Want a safer open-face motorcycle helmet? Shark hears your plea, and is offering the new Citycruiser. It looks like, finally, a manufacturer has realized it’s time to change up the jet helmet formula.

Open-face helmets, aka jet helmets, aren’t terribly popular in North America, where the bugs-in-my-teeth crowd prefers three-quarters helmets, like the Bell 500, or no helmet at all. Almost everyone else uses some sort of full-face helmet. It’s too bad, because an open-face helmet does provide more protection than a standard three-quarters lid, and well-ventilated riding experience. At gas stops or other roadside confabs, an open-face helmet is even more convenient than a flip-front modular, and you get great visibility from them. They’re quite popular in Europe, especially with scooter riders, because they’re great all-around helmets … unless you land on your chin.

Almost every open-face helmet lacks protection in the chin area. Some offer more coverage than others; the Arai XC-W covers quite a bit of your face, but Arai doesn’t seem keen to promote this helmet. Years ago, Schuberth offered the J1 jet helmet, with a protective metal bar wrapped around underneath the visor, sort of like a stripped-down football helmet, but it didn’t seem to be very popular.

Enter the new Shark Citycruiser. It’s an open-face helmet, but Shark has extended the cheek protection along the sides of the rider’s face, so this helmet basically covers everything but the point of the rider’s jaw. It’s about as safe as you can get, and still call it an open-face helmet.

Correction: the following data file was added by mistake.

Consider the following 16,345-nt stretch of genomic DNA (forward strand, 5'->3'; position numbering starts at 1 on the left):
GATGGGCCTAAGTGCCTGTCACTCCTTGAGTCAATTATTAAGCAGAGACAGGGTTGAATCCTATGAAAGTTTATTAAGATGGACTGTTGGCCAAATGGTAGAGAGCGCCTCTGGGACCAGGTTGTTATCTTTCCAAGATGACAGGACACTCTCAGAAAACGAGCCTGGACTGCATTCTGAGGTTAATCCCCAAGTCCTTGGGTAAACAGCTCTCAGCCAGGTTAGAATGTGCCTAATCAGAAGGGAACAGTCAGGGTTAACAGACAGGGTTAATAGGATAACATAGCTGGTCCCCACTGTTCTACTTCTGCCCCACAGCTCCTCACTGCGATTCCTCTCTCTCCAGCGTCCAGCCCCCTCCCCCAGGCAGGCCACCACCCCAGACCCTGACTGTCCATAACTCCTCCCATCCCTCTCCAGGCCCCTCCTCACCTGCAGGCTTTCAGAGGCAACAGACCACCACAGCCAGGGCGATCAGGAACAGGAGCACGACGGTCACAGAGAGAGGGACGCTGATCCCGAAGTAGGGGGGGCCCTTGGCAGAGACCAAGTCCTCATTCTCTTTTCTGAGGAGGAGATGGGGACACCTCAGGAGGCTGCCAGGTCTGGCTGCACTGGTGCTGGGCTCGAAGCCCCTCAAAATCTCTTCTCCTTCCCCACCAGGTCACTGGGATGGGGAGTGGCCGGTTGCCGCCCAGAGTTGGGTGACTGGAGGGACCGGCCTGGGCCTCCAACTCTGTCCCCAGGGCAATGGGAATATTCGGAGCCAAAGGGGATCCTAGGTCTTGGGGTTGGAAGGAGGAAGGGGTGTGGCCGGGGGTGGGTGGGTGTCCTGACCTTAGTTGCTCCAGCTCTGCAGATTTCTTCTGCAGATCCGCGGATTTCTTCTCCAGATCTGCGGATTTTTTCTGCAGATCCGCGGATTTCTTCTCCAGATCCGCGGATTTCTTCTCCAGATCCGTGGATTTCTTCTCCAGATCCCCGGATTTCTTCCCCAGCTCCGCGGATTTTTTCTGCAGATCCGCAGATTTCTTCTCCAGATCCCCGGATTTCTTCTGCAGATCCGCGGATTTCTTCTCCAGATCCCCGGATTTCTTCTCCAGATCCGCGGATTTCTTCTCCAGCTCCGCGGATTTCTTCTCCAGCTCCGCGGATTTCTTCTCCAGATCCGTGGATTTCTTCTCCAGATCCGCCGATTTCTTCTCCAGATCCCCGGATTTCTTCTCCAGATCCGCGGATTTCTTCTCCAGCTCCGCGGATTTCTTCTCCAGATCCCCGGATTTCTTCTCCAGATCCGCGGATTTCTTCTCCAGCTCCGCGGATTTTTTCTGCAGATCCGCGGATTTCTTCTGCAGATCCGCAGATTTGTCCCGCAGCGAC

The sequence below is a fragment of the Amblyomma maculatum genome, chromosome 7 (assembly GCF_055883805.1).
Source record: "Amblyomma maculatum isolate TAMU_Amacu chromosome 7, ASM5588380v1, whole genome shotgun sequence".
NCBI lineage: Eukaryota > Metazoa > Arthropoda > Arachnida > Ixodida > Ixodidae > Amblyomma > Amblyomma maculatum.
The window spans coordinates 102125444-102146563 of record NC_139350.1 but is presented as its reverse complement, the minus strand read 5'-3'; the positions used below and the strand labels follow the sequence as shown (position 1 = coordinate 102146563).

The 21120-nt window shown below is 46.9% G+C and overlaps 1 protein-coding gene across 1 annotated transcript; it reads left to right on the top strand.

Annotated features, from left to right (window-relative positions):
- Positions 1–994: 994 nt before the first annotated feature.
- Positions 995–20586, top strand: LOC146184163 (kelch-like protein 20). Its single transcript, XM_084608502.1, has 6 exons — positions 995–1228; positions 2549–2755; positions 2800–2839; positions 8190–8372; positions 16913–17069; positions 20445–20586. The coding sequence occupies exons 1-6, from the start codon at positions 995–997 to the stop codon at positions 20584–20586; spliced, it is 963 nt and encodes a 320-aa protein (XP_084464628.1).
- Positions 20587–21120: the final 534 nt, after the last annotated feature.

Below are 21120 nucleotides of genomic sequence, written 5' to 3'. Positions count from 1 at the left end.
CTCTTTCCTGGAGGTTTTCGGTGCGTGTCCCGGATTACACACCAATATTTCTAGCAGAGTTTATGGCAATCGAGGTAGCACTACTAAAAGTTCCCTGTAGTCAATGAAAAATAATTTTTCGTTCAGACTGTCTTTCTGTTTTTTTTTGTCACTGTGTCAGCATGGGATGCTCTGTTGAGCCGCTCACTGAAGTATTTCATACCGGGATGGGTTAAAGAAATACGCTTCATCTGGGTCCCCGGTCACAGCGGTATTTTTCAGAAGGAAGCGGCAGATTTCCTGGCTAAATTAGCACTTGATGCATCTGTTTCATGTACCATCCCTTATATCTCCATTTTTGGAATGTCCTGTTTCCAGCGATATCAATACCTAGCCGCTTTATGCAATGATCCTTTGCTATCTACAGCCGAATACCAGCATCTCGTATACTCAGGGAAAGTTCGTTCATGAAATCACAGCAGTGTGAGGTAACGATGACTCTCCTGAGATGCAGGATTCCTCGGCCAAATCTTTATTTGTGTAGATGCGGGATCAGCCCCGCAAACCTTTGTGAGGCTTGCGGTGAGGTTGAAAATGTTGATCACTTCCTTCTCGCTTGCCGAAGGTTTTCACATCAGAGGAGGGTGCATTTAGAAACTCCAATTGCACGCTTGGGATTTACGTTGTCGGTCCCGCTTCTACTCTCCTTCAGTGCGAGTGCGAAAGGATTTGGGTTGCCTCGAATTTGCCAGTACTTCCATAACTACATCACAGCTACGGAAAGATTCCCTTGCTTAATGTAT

The Citycruiser isn’t terribly spectacular otherwise. The shell is thermoplastic, in two different outer shell sizes; interior sizes range from XS to XL). There are couple of vents to keep your head cool, an internal drop-down sunshield,  removable microfiber lining, and there’s a quick-release chinstrap. It comes ready to mount the Sharktooth communication system, too. These are all good features to have, but nothing that stands out. The Shark Citycruiser doesn’t appear to use a Pinlock visor, and the color selection, for now, is rather muted.

However, it’s offering better all-round protection than similar helmets on the market. It’s E22/05-certified, not Snell-certified, but the Euro standard should be enough for sensible people.

Unfortunately, the Shark Citycruiser seems to be a Europe-only option for now. It’s not on Shark’s North American website at this time, nor is it advertised with US retailers. Hopefully that will change soon, as this would be a welcome option for riders looking for an open-face helmet, but wanting a little extra safety. For now, you’ll have to be content ogling the helmet and its various colors and other details at the Shark website.

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